September 6, 2018
An Africa power sector scorecard shows that solar will make inroads into the African energy sector over the next two years, accounting for 9% of new capacity additions, as renewables uptake across the continent continues to grow.
The proportion of new renewables, excluding hydropower, increased last year across all parts of the African continent, according to data from London-based consultancy, African Energy.
The new report, titled African Energy Atlas finds that a net 15.5 GW of new installed energy capacity was added in Africa in 2017, which kept up with the population growth across all parts of the continent, except Central Africa, as well as with GDP growth in all regions, except East Africa.
Drawing on a live database, the report also analyses whether renewable energy use is increasing, and if the rate of increase is being sustained.
Last year, the proportion of clean energy sources rose across all parts of the continent, but only West Africa and Central Africa showed an increase in new renewables growth rate, the report finds.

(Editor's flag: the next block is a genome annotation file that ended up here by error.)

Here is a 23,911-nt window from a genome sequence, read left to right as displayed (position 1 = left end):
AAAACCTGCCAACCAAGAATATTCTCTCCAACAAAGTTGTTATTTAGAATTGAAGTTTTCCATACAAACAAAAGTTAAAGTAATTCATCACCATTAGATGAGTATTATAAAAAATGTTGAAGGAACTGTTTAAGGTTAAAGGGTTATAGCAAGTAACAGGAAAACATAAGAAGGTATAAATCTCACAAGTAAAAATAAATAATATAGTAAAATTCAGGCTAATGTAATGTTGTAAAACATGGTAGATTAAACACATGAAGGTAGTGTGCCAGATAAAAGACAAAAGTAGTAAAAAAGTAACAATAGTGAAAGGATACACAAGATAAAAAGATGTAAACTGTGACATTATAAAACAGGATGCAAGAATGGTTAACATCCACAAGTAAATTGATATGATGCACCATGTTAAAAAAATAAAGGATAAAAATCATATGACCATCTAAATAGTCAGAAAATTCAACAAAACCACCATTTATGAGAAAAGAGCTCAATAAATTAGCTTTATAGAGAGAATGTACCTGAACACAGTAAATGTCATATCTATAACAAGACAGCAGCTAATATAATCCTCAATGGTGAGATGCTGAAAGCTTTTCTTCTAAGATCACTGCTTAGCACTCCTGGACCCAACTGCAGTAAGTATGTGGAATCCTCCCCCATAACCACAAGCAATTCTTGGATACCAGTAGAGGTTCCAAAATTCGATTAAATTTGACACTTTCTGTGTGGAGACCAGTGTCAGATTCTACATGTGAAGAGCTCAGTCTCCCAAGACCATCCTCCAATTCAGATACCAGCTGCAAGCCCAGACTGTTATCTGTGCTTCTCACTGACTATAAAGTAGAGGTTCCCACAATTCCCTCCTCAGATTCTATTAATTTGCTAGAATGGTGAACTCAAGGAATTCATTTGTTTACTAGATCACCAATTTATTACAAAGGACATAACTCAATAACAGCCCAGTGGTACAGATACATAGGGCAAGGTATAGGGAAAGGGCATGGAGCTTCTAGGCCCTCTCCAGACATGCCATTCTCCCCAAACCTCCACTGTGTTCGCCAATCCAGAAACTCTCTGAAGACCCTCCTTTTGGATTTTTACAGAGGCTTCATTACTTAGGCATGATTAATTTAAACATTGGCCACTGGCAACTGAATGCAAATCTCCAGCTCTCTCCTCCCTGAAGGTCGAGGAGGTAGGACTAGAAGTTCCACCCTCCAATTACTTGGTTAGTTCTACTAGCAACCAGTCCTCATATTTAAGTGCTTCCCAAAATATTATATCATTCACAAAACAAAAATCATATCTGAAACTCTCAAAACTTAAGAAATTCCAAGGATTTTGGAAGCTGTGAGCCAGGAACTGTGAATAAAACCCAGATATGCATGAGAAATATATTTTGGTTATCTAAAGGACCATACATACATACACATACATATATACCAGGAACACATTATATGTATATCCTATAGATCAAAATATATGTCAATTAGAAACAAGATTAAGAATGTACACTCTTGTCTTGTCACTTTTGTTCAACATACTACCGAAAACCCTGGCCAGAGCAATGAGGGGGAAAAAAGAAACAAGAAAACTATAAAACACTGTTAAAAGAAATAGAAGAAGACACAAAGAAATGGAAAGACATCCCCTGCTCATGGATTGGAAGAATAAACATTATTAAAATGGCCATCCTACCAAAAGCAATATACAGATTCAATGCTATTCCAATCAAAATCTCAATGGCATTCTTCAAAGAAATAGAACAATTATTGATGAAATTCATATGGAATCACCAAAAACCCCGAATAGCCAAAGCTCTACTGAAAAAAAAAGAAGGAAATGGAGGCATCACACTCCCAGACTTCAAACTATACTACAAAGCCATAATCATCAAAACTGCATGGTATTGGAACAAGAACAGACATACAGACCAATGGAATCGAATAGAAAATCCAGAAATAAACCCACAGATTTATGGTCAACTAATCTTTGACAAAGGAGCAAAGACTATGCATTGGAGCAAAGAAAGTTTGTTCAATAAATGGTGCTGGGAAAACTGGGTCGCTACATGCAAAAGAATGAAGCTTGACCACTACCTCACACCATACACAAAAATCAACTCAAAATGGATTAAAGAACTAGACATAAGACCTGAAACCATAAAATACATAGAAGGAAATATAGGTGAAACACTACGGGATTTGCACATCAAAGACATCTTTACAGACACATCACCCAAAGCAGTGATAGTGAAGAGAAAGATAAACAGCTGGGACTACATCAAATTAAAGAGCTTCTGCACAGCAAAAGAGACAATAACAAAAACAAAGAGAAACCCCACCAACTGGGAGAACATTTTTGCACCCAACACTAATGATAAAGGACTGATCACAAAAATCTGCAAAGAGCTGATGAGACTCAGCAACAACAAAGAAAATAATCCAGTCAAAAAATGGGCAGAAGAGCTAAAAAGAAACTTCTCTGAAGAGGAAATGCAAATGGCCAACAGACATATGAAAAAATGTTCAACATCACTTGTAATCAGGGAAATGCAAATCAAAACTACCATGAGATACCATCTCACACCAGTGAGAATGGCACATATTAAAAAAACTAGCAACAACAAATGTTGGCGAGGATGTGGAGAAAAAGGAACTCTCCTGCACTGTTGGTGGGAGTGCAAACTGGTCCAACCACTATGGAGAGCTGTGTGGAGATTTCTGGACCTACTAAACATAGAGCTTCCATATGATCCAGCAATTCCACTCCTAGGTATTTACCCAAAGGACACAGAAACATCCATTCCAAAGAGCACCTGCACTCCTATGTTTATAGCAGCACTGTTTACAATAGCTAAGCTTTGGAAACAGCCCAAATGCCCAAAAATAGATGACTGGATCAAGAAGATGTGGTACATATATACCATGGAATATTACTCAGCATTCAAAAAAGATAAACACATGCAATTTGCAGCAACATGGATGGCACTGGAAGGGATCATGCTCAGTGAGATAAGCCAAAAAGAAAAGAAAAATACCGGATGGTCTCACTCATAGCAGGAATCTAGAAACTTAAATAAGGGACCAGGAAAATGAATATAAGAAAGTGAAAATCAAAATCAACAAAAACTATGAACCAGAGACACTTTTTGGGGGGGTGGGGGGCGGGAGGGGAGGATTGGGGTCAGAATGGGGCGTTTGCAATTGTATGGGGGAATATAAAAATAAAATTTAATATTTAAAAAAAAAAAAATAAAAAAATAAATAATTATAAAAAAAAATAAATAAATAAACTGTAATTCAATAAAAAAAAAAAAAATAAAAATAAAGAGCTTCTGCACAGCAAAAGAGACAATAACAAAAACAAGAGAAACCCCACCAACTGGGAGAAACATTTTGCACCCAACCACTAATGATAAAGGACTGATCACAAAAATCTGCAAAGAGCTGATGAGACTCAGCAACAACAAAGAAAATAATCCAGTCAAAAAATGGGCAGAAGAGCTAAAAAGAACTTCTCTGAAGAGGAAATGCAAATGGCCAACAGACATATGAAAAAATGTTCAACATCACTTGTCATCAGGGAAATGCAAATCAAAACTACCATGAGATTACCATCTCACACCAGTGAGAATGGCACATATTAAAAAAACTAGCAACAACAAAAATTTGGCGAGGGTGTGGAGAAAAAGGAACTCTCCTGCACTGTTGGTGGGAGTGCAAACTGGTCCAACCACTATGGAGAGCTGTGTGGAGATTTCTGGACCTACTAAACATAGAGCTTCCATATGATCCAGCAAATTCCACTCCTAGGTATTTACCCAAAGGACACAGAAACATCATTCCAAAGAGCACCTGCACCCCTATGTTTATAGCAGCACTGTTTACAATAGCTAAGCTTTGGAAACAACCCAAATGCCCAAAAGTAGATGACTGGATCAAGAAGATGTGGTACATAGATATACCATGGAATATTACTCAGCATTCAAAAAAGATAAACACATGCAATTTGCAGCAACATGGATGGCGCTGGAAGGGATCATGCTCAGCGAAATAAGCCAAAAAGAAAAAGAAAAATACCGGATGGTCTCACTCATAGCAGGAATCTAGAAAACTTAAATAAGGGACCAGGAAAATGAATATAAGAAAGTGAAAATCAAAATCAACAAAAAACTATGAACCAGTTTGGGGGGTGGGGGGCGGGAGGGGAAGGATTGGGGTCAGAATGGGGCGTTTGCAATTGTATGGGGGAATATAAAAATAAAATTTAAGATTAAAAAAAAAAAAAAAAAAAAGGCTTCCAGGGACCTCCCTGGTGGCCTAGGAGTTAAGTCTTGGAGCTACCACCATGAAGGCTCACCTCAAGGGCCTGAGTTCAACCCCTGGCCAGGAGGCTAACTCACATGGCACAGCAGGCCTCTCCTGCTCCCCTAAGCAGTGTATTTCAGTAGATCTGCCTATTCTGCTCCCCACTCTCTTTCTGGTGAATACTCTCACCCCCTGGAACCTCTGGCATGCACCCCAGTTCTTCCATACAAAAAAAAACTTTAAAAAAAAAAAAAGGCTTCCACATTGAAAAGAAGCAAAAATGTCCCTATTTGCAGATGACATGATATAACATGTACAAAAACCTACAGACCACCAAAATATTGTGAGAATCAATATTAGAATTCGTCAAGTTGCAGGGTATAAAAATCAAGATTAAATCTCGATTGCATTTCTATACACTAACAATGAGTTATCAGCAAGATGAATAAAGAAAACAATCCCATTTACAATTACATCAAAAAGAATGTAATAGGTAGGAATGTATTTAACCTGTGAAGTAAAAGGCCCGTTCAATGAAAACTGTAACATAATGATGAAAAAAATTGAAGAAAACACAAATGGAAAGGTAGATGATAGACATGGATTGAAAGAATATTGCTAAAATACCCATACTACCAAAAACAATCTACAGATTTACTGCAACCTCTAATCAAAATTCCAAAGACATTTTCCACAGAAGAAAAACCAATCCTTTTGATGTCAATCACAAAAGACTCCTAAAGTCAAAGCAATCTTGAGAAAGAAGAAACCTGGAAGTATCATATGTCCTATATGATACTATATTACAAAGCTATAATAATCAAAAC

The semiarid region of western and central Africa on the southern edge of the Sahara desert, known as the Sahel region, is likely to have an even brighter renewable energy future. It is poised to host up to 10 GW of solar, following this year’s launch of the Desert to Power program, initiated by the African Development Bank, alongside the Green Climate Fund and the Africa 50 investment fund.
But for now, according to the consultancy’s data, new additions across the continent will be overwhelmingly dominated by natural gas. Indeed, with a total of 66 GW scheduled to be added from 2018-2020, natural gas will account for 45%, and will be heavily concentrated in North Africa.
Solar and wind are expected to make inroads, accounting for 9% and 7% of scheduled capacity additions, respectively, which can still be greatly improved upon, as noted in the report.
Meanwhile, in the sub-Saharan region, including South Africa, renewables are establishing a stronger foothold. According to the report, scheduled capacity additions over the next two years will come mainly from hydropower (32%) and natural gas (26%), along with coal (13%) and solar (12%).
South Africa, in particular, has welcomed good solar news this year. The 27 outstanding renewable PPAs under the country’s Renewable Energy Independent Power Producer Procurement Programme (REIPPPP) were finally signed this April, including 12 PPAs for solar PV projects totaling 813 MW, and further positive political signals have arrived, despite the probable retention of a 1 GW solar cap.